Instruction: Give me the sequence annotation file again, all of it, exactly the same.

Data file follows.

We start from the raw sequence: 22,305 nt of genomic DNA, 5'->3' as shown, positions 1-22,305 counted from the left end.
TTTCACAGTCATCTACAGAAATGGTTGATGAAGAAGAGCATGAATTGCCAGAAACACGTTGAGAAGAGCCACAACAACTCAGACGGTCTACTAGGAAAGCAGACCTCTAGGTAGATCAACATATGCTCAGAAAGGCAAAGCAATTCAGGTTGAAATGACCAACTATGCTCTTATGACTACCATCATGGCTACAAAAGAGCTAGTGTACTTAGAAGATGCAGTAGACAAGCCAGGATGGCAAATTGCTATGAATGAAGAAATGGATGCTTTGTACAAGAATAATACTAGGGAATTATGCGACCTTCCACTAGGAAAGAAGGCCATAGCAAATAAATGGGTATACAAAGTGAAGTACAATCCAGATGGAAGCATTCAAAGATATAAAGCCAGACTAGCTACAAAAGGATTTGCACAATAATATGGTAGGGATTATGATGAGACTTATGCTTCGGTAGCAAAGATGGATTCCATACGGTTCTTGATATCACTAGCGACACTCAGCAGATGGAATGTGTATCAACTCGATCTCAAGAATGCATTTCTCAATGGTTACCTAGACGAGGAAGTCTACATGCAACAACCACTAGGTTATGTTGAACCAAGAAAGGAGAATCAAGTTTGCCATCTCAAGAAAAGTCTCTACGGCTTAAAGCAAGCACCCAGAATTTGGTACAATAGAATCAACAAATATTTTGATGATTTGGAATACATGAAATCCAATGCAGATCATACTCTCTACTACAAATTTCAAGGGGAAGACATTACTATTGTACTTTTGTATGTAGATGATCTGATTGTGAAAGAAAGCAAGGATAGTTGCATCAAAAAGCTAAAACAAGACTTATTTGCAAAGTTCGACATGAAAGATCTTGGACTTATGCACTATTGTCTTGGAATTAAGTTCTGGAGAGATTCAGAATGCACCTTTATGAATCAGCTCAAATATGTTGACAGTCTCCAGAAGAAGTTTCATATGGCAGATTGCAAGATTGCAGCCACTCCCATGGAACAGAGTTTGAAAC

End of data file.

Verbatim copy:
We start from the raw sequence: 22,305 nt of genomic DNA, 5'->3' as shown, positions 1-22,305 counted from the left end.
TTTCACAGTCATCTACAGAAATGGTTGATGAAGAAGAGCATGAATTGCCAGAAACACGTTGAGAAGAGCCACAACAACTCAGACGGTCTACTAGGAAAGCAGACCTCTAGGTAGATCAACATATGCTCAGAAAGGCAAAGCAATTCAGGTTGAAATGACCAACTATGCTCTTATGACTACCATCATGGCTACAAAAGAGCTAGTGTACTTAGAAGATGCAGTAGACAAGCCAGGATGGCAAATTGCTATGAATGAAGAAATGGATGCTTTGTACAAGAATAATACTAGGGAATTATGCGACCTTCCACTAGGAAAGAAGGCCATAGCAAATAAATGGGTATACAAAGTGAAGTACAATCCAGATGGAAGCATTCAAAGATATAAAGCCAGACTAGCTACAAAAGGATTTGCACAATAATATGGTAGGGATTATGATGAGACTTATGCTTCGGTAGCAAAGATGGATTCCATACGGTTCTTGATATCACTAGCGACACTCAGCAGATGGAATGTGTATCAACTCGATCTCAAGAATGCATTTCTCAATGGTTACCTAGACGAGGAAGTCTACATGCAACAACCACTAGGTTATGTTGAACCAAGAAAGGAGAATCAAGTTTGCCATCTCAAGAAAAGTCTCTACGGCTTAAAGCAAGCACCCAGAATTTGGTACAATAGAATCAACAAATATTTTGATGATTTGGAATACATGAAATCCAATGCAGATCATACTCTCTACTACAAATTTCAAGGGGAAGACATTACTATTGTACTTTTGTATGTAGATGATCTGATTGTGAAAGAAAGCAAGGATAGTTGCATCAAAAAGCTAAAACAAGACTTATTTGCAAAGTTCGACATGAAAGATCTTGGACTTATGCACTATTGTCTTGGAATTAAGTTCTGGAGAGATTCAGAATGCACCTTTATGAATCAGCTCAAATATGTTGACAGTCTCCAGAAGAAGTTTCATATGGCAGATTGCAAGATTGCAGCCACTCCCATGGAACAGAGTTTGAAAC